Faithlife Sermons

Cartwright and Old Hickory

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Many of you have heard of Andrew Jackson, the former president of the United States. It was Jackson who earned the name “Old Hickory” because his personality and rugged manner reminded people of a tough old hickory tree. Needless to say, he had little tolerance for fools or those who weren’t fools, but just weren’t impressed with him. You’ve heard of Andrew Jackson, yes, but have you heard of Peter Cartwright?

He was the pioneer evangelist Peter Cartwright spent 70 years in the work of the Lord and always preached the Word of God with great fear of God and without any fear of man. One Sunday he was asked to speak at a Methodist church in the southern part of the United States. During the song just before the message, the pastor leaned over and whispered in his ear. “President Andrew Jackson just walked in. Be careful what you say. Don’t offend him.”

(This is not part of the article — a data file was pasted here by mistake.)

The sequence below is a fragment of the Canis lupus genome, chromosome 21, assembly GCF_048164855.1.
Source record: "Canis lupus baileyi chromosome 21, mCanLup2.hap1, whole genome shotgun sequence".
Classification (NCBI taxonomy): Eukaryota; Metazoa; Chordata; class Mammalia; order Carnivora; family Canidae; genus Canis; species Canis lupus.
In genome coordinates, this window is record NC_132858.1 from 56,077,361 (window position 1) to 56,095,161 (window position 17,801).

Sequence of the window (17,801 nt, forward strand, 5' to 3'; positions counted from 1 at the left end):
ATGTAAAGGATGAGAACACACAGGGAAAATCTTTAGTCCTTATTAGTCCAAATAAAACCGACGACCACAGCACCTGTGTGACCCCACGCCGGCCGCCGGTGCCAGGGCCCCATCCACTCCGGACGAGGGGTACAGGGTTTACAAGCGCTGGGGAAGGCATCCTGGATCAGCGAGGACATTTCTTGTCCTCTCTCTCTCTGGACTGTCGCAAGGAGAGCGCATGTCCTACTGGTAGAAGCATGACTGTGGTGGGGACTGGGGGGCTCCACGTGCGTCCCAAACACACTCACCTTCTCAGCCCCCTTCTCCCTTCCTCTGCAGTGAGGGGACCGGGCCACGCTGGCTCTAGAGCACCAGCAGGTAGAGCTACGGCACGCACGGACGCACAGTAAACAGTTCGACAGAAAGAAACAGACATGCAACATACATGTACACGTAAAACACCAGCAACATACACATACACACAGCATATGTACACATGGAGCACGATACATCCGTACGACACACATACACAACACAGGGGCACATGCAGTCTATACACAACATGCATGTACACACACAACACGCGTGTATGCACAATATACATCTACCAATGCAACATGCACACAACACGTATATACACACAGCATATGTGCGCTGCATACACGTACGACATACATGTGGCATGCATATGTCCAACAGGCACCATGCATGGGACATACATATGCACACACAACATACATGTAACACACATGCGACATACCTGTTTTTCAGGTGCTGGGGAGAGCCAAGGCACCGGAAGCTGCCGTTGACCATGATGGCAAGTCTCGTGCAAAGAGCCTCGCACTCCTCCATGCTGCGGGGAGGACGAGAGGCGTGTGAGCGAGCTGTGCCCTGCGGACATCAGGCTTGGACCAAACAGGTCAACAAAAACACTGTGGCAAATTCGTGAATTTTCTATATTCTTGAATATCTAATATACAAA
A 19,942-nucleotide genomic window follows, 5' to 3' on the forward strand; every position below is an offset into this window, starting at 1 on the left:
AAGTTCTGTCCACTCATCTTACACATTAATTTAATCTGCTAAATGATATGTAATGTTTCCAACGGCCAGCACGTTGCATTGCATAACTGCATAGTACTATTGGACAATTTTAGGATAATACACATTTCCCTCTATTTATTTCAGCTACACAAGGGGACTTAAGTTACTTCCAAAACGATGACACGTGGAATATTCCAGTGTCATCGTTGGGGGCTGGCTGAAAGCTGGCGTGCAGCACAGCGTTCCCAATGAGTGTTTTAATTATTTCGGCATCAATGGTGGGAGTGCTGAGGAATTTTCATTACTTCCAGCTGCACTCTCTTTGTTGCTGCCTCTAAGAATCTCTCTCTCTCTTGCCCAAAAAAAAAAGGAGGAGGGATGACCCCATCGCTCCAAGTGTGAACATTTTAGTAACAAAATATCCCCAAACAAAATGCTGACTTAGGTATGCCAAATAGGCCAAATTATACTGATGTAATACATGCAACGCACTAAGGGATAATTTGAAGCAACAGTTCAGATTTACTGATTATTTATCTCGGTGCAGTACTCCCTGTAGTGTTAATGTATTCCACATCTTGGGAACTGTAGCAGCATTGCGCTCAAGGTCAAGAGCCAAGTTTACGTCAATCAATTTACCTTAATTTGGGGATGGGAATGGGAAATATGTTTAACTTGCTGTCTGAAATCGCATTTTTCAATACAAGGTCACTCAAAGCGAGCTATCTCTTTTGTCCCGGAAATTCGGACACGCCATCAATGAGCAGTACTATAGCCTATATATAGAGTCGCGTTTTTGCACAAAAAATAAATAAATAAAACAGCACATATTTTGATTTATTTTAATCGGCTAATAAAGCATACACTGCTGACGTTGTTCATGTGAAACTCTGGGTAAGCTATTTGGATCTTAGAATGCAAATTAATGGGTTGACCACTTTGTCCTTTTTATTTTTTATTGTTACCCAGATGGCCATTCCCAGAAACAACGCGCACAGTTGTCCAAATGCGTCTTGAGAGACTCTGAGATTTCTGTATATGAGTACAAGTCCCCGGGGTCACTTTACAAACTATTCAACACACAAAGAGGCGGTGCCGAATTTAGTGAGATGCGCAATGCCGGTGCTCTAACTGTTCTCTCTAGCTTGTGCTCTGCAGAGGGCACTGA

The evangelist, however, knowing that “the fear of man brings a snare” (Prov. 29:25), was determined not to compromise the truth. He also knew that great leaders need the Lord as much as anyone, so he boldly proclaimed the gospel. In fact, halfway though his sermon he said, “I understand that Andrew Jackson is present in the congregation today. If he does not repent of his sins and accept Jesus Christ as his personal Savior, he will be just as lost as anyone else who has never asked God for His forgiveness.”

Instead of becoming angry, Jackson admired the preacher for his courage. He listened with keen interest to the message and felt such deep conviction that after the service Cartwright was able to lead him to the Lord. From that moment on, the two became the best of friends.

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